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Psoriasis therapy

Teapie of the first choice in Psoriasis – Deniplant Challenge

Starting from the particularly high prevalence of this disease, which affects about 3% of the general population, we consider it appropriate to evaluate the benefit/risk ratio in establishing the first option therapy in Psoriasis.
Despite all the scientific progress recorded so far, the etiology of psoriasis still remains obscure, its evolution being generally slow, in stages, benign but in terms of vital prognosis. In other words, the natural evolution of the disease does not threaten the patient’s life. This feature is particularly important in choosing the first-line treatment. Personally, I consider it an error to use medicinal preparations or procedures that can generate adverse effects much more serious than the disease itself. Even corticosteroid ointments, often used in local applications, do nothing more than “fool” the disease for the time being, with subsequent negative consequences for the patient, because, after a short period of remission, the disease returns in force, the eruption becoming more pronounced and more extensive, in many cases (patients know this very well, on their own skin, literally).
Here, in short, in the table below, enumeratively, what side effects we can expect, in the case of the use of various medications or therapeutic procedures used today in the treatment of Psoriasis:

(in alphabetical order) POSSIBLE ADVERSE EFFECTS
1 MONOCLONAL ANTIBODIES Infections, thrombocytopenia, malignant tumors, hemolytic anemia, worsening of psoriasis
2 CIGNOLIN (DITRANOL) Redness, irritation and browning of the skin, skin rash, allergy
3 CORTICOSTEROIDS Superinfections, skin atrophy, pruritus, skin irritation, folliculitis, “rebound” phenomenon when treatment is stopped
4 METOTREXATE Diarrhea, skin flushing, dry lips and mouth, stomach pain, melena, hematuria, visual disturbance, chest pain, convulsions, cough, hoarseness, fever, chills, lip ulcers, hair loss, dyspnoea, bruising, various bleeding, skin peeling , alguria, dysuria, hyperchromic urine, nausea, vomiting, loss of appetite, yellowing of the skin and sclera, dizziness, headache, back pain, leukemia and other cancers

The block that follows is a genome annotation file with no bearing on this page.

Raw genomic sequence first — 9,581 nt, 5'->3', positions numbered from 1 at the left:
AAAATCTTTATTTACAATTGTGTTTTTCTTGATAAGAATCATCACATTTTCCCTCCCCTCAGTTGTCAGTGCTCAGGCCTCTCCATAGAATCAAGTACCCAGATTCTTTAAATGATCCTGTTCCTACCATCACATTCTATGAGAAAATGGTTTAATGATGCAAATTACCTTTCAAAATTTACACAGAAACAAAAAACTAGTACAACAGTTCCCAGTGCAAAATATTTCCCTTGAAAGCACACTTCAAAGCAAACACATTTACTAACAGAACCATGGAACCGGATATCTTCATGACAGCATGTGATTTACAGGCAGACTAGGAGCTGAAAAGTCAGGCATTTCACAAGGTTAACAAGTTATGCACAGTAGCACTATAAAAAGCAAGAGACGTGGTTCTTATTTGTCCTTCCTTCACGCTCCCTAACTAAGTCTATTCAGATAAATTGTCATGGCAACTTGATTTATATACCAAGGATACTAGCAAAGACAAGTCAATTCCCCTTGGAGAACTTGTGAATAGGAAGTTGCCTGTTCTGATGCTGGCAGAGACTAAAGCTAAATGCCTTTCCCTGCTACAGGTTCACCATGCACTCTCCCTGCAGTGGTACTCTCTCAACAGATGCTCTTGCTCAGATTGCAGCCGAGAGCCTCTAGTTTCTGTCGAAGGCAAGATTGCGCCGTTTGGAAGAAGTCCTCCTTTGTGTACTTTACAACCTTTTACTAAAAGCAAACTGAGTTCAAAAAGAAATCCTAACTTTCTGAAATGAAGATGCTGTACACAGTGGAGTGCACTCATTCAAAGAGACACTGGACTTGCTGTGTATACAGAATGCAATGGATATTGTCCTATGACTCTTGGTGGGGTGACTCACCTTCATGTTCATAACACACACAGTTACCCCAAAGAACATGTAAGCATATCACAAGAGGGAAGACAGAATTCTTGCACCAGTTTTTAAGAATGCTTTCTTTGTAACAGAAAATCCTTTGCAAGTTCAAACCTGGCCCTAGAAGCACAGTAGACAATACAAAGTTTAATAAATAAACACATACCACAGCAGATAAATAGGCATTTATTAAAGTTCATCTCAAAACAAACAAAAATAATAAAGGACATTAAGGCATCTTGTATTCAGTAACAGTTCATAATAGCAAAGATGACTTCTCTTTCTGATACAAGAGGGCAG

5 PSORALENE Itching, edema, burns, hyperpigmentation, carcinoma, keratoacanthoma, actinic keratosis, local irritations, hypercalcemia, hypercalciuria, nausea, insomnia, depression
6 PUVA The adverse effects of psoralens to which are added those of ultraviolet type A radiation, which can lead from a slight redness and itching of the skin to the development of skin carcinomas
7 RETINOIDS Itching, alopecia, epistaxis, teratogenic effects, dry desquamative cheilitis, labial folds, dryness and inflammation of transitional epithelia, epistaxis, conjunctivitis, intolerance to contact lenses, hair loss, paronychia, fragility of nails, desquamation of palmo-plantar integuments, headache, reduced twilight vision, muscle and osteoarticular pain

The table above does not pretend to be an exhaustive treatment in all aspects of the problem of side effects of antipsoriatic treatment, but it sheds light on many of the possible side effects that current therapy could generate. It is a deontological obligation of the attending physician to inform the patient, before the start of any treatment, of its benefits and risks. Only after the informed consent of the patient, the doctor can initiate the prescribed therapy.